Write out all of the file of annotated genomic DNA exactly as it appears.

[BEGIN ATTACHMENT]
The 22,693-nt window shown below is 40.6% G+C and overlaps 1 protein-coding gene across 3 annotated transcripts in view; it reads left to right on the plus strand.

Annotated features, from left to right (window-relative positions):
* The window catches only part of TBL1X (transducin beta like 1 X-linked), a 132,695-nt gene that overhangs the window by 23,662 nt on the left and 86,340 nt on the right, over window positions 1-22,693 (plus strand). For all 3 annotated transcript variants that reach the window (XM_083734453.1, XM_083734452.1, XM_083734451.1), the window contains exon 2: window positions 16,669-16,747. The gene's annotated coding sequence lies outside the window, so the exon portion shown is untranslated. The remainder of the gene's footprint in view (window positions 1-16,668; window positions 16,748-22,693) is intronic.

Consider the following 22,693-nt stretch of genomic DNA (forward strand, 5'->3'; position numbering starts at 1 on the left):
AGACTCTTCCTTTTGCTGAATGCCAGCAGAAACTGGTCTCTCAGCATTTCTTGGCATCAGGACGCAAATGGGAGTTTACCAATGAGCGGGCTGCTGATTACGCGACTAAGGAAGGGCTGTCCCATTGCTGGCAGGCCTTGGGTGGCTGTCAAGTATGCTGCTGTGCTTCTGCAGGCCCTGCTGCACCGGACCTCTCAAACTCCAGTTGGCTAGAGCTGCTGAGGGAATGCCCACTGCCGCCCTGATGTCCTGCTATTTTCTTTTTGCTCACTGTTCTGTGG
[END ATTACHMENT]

The 22,693-nt window shown below is 40.6% G+C and overlaps 1 protein-coding gene across 3 annotated transcripts in view; it reads left to right on the plus strand.

Annotated features, from left to right (window-relative positions):
* The window catches only part of TBL1X (transducin beta like 1 X-linked), a 132,695-nt gene that overhangs the window by 23,662 nt on the left and 86,340 nt on the right, over window positions 1-22,693 (plus strand). For all 3 annotated transcript variants that reach the window (XM_083734453.1, XM_083734452.1, XM_083734451.1), the window contains exon 2: window positions 16,669-16,747. The gene's annotated coding sequence lies outside the window, so the exon portion shown is untranslated. The remainder of the gene's footprint in view (window positions 1-16,668; window positions 16,748-22,693) is intronic.

Consider the following 22,693-nt stretch of genomic DNA (forward strand, 5'->3'; position numbering starts at 1 on the left):
AGACTCTTCCTTTTGCTGAATGCCAGCAGAAACTGGTCTCTCAGCATTTCTTGGCATCAGGACGCAAATGGGAGTTTACCAATGAGCGGGCTGCTGATTACGCGACTAAGGAAGGGCTGTCCCATTGCTGGCAGGCCTTGGGTGGCTGTCAAGTATGCTGCTGTGCTTCTGCAGGCCCTGCTGCACCGGACCTCTCAAACTCCAGTTGGCTAGAGCTGCTGAGGGAATGCCCACTGCCGCCCTGATGTCCTGCTATTTTCTTTTTGCTCACTGTTCTGTGG